Thailand’s constitutional court declared caretaker premier Yingluck Shinawatra guilty of abuse of power on Wednesday, removing her and nine Cabinet members from office in a move set to deepen the country’s six-month long political crisis.
The much anticipated verdict centres on the unlawful transfer of a senior official in 2011, which the court deemed was engineered to benefit Ms Yingluck’s Puea Thai party as well as her brother-in-law.
Nine other caretaker cabinet members were also judged by the court to be equally guilty of offence and dismissed from office.
Cabinet members who were not affected, like deputy prime minister Phongthep Thepkanjana, are expected to assume the reins of the caretaker administration.
Shortly after Ms Yingluck was removed from office, the cabinet appointed a new caretaker prime minister.
“The cabinet has agreed to appoint Niwattumrong Boonsongpaisan to act as caretaker prime minister,” said Mr Phongthep.
In a televised speech later on Wednesday, Ms Yingluck denied any wrongdoing by her government.
"We have held the values of loyalty and honesty in governing, have never conducted any activities that are dishonest like what we are accused of, or do things benefitting a specific person, or violate any law and even constitution like what we are accused of,'' she said.
Ms Yingluck also thanked her supporters and said she was very proud to have been the prime minister for two years and nine months.
"I am very honoured to have performed my duty as prime minister who came from an election, elected by the people, and I have become prime minister through a democratic process...From now on, whatever position I am in, I pledge that I will stand with the Thai people always."
It is unclear now whether a July 20 general election, which was tentatively scheduled after the Feb 2 one as annulled by the court, will proceed.
The election commission, which was supposed to submit a draft decree for the poll on Tuesday, held it back and instead called for meeting with the government.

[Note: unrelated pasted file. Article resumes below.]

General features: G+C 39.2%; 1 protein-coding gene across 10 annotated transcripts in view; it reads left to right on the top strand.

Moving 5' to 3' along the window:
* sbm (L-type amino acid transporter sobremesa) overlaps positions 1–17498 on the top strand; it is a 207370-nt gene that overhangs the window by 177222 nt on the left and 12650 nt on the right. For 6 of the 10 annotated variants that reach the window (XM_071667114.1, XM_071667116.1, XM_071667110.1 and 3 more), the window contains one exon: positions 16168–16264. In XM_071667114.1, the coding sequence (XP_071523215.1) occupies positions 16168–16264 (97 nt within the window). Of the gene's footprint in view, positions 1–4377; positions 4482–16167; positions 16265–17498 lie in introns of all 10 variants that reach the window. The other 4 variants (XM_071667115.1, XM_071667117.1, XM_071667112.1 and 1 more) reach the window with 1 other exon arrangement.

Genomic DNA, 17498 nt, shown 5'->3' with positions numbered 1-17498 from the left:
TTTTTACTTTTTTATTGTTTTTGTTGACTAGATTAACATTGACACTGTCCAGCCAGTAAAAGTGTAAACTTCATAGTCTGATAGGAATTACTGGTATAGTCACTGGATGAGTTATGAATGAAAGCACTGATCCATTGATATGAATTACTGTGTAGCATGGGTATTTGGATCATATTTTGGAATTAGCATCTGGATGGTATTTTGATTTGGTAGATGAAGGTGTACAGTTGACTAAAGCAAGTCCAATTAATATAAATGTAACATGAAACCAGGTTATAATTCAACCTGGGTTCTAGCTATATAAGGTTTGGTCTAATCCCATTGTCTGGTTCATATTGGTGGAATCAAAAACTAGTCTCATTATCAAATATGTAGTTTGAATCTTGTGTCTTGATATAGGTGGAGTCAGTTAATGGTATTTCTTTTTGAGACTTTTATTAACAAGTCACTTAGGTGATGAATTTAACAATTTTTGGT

There are fears that the verdict could lead to greater violence as pro-government “red shirt” supporters prepare to descend upon the capital in protest, further depressing its dampened economic prospects.
Thailand has been in political limbo since Dec 9, when Ms Yingluck dissolved its House of Representatives and called for snap polls in face growing street protests against her government.
Her opponents are backed by the royalist elite, urban middle class as well as supporters of the opposition Democrat Party, who accuse Ms Yingluck of being a puppet of her brotherThaksin Shinawatra, who helmed the country until he was ousted in a coup 2006.
The tycoon lives in self-exile overseas to evade a jail sentence meted out for corruption, but is accused of retaining undue control over the country as well as its economy. Support from the rural masses means that Thaksin-linked political parties have returned to power repeatedly over the past decade.
Since late November, anti-government protesters demanding that Ms Yingluck and her Cabinet make way for an appointed administration have sabotaged the Feb 2 election, blockaded Bangkok’s streets and occupied key government buildings. They want reforms to be carried out under an appointed interim administration before any elections are called.
At least 25 people have died and hundreds injured since the unrest broke out late last year.
Thailand’s courts, while having thrown out two Thaksin-linked premiers in 2008, have been friendly towards the protesters. In February, the Thai Civil Court stripped the caretaker government of most of its emergency powers to deal with street firstname.lastname@example.org